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For athletes, diet might influence sleep patterns

For athletes, diet might influence sleep patterns

Need to get your shut-eye on time? What you eat could make a difference, according to a new study.

Researchers found that who ate more carbohydrates and vitamins B12 and C tended to go to sleep and wake up earlier.

It's possible that these nutrients might increase synthesis of vital hormones that regulate sleep, including serotonin and melatonin, the authors said.

"For , success is measured not only by readiness to perform but also resiliency on and off the field," said first author Lauren Rentz, a doctoral student at West Virginia University.

"We know that sleep helps the body heal from daily physical and mental stress and influences future physical and mental performance," she said. "The relationship between sleep and hasn't been researched as thoroughly in high-performing athletes, who consistently experience large amounts of stress."

For the study, researchers evaluated sleep and nutritional patterns of 23 women who play college soccer. Each of the athletes wore a smart ring that tracked their sleep for 31 straight nights during the season. They also recorded their during the final three days.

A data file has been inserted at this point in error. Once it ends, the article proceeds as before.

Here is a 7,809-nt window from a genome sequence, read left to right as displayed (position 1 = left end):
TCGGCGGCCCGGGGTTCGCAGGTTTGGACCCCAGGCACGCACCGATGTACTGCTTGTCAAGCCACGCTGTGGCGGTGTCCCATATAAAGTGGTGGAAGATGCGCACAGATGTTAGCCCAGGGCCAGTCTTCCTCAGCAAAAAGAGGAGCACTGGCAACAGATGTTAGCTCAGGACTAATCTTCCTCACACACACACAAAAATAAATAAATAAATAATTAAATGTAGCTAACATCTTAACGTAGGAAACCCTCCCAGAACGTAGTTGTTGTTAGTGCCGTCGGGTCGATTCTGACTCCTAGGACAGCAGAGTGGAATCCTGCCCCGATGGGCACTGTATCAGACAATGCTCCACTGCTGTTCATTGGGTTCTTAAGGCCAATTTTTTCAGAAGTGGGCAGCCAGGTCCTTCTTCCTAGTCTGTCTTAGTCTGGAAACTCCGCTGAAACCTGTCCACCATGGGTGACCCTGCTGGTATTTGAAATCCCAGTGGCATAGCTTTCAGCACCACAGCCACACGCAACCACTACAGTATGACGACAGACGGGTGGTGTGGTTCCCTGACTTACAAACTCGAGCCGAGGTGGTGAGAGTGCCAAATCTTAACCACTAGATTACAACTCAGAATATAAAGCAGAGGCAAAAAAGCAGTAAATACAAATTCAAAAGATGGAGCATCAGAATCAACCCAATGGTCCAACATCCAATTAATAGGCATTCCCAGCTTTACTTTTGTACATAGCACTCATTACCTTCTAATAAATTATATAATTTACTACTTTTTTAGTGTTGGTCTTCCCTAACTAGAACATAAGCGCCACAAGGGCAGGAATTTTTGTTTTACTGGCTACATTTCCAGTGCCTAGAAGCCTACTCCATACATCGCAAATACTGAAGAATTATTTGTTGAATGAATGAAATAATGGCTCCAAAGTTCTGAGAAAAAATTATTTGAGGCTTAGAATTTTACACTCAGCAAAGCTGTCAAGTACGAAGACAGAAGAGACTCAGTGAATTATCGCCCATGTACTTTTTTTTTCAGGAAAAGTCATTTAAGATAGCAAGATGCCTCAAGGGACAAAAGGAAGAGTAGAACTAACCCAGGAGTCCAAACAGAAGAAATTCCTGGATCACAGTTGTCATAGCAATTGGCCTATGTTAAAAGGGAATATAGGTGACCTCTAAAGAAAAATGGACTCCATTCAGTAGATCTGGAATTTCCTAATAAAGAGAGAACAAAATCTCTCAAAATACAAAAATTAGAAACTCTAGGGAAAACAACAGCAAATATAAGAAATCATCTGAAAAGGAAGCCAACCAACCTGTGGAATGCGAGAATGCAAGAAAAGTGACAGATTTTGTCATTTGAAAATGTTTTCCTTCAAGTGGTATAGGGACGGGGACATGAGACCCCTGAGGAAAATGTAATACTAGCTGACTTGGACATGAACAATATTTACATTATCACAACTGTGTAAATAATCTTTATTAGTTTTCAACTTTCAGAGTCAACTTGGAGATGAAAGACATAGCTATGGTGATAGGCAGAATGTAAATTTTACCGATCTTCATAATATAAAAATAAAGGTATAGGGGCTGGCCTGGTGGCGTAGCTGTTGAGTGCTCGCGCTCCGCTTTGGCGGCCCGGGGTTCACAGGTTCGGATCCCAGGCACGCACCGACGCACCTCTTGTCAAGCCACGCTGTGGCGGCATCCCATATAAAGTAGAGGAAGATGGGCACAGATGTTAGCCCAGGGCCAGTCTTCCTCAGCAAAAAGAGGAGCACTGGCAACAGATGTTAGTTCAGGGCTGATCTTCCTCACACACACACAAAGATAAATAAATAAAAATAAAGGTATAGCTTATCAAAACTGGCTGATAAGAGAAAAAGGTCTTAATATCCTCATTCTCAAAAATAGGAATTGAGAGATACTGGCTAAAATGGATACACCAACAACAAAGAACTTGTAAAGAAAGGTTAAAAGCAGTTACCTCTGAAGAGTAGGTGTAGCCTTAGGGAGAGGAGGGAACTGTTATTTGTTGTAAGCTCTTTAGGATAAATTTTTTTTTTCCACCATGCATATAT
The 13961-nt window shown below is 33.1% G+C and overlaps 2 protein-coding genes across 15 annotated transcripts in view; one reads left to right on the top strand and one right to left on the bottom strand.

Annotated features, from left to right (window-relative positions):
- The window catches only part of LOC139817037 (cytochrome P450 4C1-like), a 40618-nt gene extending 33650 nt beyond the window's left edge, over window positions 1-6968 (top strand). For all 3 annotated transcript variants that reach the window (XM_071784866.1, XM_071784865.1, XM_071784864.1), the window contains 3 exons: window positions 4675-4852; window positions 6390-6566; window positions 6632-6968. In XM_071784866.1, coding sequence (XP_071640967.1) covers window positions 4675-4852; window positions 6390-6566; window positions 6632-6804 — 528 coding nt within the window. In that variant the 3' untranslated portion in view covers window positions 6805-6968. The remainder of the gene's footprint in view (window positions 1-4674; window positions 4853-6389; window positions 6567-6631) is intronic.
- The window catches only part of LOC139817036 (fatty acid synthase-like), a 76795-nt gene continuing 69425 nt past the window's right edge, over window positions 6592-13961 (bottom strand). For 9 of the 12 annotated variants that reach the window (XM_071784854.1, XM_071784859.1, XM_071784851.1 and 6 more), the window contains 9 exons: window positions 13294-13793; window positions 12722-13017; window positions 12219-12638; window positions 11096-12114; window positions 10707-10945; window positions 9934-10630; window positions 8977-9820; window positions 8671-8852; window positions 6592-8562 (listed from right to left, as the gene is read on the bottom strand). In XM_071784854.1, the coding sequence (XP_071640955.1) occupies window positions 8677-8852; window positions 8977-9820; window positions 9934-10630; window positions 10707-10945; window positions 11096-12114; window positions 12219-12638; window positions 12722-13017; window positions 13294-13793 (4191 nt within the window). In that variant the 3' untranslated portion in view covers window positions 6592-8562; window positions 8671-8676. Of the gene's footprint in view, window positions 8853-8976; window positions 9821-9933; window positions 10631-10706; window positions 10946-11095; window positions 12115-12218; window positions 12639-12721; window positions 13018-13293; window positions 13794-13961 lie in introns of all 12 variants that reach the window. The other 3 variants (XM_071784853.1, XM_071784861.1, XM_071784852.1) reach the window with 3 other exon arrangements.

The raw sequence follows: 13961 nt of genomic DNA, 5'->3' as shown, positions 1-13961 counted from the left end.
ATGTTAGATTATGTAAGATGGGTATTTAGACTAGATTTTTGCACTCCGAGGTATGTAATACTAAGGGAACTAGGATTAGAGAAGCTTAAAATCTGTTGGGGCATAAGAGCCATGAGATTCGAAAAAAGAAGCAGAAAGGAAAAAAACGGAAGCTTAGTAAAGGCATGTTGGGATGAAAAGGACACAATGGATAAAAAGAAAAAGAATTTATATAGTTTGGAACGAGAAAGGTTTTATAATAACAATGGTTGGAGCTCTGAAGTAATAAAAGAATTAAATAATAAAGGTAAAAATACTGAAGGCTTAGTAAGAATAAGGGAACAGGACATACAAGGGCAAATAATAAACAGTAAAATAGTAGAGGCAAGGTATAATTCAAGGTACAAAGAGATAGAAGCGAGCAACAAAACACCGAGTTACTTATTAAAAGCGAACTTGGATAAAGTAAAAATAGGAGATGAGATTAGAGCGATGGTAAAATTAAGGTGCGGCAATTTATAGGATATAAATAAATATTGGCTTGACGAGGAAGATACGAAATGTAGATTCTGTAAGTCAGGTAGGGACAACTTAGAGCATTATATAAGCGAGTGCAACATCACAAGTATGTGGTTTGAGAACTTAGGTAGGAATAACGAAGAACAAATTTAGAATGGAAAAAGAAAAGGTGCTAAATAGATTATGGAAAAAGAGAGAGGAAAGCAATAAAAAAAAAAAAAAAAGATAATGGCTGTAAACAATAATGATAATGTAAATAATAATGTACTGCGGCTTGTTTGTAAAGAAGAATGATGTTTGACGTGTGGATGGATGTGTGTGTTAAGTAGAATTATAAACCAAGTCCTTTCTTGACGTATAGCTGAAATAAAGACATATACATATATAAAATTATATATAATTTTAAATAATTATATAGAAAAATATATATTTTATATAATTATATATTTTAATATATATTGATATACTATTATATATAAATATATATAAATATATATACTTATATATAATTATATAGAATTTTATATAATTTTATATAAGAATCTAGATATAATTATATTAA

The study found links between nutrient consumption and sleep timing but not duration.

Most of the athletes averaged seven to eight hours of sleep a night. They also met recommended intake for many vitamins, but not for all their .

About half were deficient in vitamins A and K as well as protein. Nearly all failed to consume recommended amounts of D and carbohydrates.

The findings were presented Friday at a meeting of the American Physiological Society, in Long Beach, Calif.

"The use of wearable technology has become very popular among athletes, and our study shows how wearable data can be used by practitioners or athletes themselves to become more in tune with their health," Rentz said in a meeting news release. "Wearables are great for capturing the body's response to physiological stressors without adding more stress."

The authors said their results shouldn't be interpreted as proof of cause and effect. The results show how various aspects of health can contribute to performance and recovery potential, they said.

The next step is to evaluate similar health patterns in a larger group of people. The authors plan to examine how these patterns may influence athletes' success.

Research presented at medical meetings should be considered preliminary until published in a peer-reviewed journal.

More information: Children's Hospital Colorado has more on student athletes and sleep

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